From our point of view at Ameresco, the ESTCP program laid the groundwork for understanding the fundamentals of microgrid technology, proved that it works, and helped shape our approach to serving customers in the federal sector.
As the Principal Investigator for the project, Ameresco’s job was twofold: first, it had to fully demonstrate the benefits of the innovative microgrid control and battery solution at PNSY, and second, it had to document the findings in a way that would communicate to the defense community how the investigated technologies could be repeatable at other sites. The report that Ameresco produced at the project conclusion walks the reader through the entire process in detail, including the team’s thought processes throughout the project’s execution along with detailed cost and performance information. Decision-makers interested in deploying microgrids with fast load shed capability and battery storage at other DoD sites have since been able to use the ESTCP report from PNSY as a valuable guide, thereby avoiding a situation in which they are “reinventing the wheel” when developing similar infrastructure.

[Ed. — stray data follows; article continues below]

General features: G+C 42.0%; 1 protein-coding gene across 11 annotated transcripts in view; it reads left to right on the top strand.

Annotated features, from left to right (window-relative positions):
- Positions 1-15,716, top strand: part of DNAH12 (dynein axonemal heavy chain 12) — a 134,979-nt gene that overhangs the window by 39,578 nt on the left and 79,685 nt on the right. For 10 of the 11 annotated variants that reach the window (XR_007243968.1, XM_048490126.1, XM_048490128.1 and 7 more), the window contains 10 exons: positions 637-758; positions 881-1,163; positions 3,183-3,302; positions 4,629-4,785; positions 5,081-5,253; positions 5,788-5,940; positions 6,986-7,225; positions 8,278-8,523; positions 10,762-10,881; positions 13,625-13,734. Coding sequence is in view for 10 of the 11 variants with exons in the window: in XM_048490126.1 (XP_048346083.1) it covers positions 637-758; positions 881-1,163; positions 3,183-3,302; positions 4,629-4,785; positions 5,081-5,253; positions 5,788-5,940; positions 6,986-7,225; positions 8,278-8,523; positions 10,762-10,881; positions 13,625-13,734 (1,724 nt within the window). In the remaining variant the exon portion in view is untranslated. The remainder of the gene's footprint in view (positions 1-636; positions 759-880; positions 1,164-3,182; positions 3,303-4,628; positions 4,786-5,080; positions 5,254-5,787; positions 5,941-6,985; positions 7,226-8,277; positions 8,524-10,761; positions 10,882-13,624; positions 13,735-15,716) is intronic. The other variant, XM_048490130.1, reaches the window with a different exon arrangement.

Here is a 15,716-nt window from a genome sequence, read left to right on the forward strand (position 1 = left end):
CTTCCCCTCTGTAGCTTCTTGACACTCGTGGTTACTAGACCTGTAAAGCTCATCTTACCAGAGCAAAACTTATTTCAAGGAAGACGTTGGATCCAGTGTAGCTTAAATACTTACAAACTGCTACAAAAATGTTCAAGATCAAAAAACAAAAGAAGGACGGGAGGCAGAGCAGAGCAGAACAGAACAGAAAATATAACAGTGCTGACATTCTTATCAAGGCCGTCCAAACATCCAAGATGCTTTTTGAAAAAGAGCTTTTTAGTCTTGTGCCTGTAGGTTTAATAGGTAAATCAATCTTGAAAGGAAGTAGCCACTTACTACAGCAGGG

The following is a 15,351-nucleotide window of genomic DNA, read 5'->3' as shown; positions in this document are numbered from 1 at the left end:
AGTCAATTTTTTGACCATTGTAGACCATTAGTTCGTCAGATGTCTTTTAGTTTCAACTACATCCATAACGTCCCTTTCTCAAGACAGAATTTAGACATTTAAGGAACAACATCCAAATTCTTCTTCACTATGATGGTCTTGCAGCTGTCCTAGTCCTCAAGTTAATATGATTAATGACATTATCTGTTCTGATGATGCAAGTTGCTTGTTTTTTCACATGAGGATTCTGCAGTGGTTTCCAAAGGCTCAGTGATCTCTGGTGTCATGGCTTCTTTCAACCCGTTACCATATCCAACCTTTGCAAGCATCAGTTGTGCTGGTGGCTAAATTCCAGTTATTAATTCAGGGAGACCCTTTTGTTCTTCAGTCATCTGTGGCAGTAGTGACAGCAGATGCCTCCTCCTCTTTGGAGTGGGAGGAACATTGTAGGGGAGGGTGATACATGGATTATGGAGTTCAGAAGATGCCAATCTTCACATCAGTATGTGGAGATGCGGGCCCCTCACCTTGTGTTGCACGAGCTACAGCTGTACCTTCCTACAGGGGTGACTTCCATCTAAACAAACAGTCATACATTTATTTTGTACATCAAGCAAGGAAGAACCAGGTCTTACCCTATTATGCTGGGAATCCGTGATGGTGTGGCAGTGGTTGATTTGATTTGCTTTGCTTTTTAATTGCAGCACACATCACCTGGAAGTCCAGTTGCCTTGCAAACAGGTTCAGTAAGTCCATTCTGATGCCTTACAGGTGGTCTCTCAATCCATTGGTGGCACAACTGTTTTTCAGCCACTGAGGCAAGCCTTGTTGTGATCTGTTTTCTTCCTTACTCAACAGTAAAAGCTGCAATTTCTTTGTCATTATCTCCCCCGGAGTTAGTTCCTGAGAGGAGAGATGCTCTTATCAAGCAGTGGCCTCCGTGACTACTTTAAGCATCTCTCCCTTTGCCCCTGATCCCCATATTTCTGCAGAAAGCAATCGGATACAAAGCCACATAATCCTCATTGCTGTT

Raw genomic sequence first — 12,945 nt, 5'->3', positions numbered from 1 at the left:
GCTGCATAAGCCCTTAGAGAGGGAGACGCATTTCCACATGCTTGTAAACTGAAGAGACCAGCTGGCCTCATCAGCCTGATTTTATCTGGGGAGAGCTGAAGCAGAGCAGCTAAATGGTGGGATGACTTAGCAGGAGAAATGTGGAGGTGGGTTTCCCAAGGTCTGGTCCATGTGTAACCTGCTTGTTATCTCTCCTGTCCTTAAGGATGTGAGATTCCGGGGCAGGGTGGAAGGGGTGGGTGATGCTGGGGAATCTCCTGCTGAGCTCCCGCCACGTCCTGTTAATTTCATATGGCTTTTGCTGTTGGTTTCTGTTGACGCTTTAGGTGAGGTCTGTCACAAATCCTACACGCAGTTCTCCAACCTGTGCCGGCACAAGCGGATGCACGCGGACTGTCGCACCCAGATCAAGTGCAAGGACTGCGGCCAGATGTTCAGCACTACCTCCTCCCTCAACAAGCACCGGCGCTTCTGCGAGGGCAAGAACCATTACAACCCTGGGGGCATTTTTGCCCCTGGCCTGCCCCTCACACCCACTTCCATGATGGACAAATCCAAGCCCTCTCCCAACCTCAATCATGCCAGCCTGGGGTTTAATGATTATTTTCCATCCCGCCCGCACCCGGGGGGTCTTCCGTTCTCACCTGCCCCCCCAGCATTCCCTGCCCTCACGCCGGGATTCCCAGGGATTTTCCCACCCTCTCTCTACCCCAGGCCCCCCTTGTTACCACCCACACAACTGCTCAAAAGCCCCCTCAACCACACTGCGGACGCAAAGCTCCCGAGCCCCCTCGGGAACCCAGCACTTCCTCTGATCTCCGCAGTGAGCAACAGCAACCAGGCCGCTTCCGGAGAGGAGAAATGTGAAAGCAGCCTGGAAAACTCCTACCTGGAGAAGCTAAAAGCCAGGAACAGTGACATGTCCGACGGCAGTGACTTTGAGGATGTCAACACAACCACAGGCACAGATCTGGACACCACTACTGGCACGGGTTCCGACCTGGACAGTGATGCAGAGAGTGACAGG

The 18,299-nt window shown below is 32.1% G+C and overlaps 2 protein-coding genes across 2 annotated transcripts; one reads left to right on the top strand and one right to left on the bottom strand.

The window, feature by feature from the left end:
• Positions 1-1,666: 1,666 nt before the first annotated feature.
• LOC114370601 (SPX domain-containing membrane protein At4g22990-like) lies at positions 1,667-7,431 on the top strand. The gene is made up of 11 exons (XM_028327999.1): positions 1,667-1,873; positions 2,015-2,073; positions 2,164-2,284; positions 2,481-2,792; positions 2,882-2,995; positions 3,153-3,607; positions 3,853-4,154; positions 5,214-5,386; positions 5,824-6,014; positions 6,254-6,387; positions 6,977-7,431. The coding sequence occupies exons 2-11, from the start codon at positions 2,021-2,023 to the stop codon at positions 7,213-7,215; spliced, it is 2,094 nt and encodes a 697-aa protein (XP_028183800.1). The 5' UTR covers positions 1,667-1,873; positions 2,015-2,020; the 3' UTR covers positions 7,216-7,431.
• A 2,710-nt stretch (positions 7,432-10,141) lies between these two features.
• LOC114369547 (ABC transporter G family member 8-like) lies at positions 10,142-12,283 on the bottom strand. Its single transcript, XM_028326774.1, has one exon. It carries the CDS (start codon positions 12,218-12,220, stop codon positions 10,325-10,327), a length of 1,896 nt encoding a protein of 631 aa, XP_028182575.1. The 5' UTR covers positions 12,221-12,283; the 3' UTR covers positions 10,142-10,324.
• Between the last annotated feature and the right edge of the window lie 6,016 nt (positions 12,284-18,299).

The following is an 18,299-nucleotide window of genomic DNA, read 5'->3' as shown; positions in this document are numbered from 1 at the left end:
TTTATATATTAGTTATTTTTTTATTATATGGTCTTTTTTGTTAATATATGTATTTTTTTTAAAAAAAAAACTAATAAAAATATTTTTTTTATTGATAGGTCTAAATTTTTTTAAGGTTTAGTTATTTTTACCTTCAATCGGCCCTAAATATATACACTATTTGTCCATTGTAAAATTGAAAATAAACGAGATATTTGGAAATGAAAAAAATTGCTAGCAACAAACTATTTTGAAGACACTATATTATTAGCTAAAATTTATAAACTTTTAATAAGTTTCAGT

The Navy and Ameresco are currently building upon the success of this first Ameresco ESTCP microgrid project by expanding the FLS capability throughout the shipyard and increasing the on-site cogeneration capacity. This new work is being designed, built, and financed under an ESPC at no up-front cost to the Navy.
Building on microgrid success at the Marine Corps Recruit Depot – Parris Island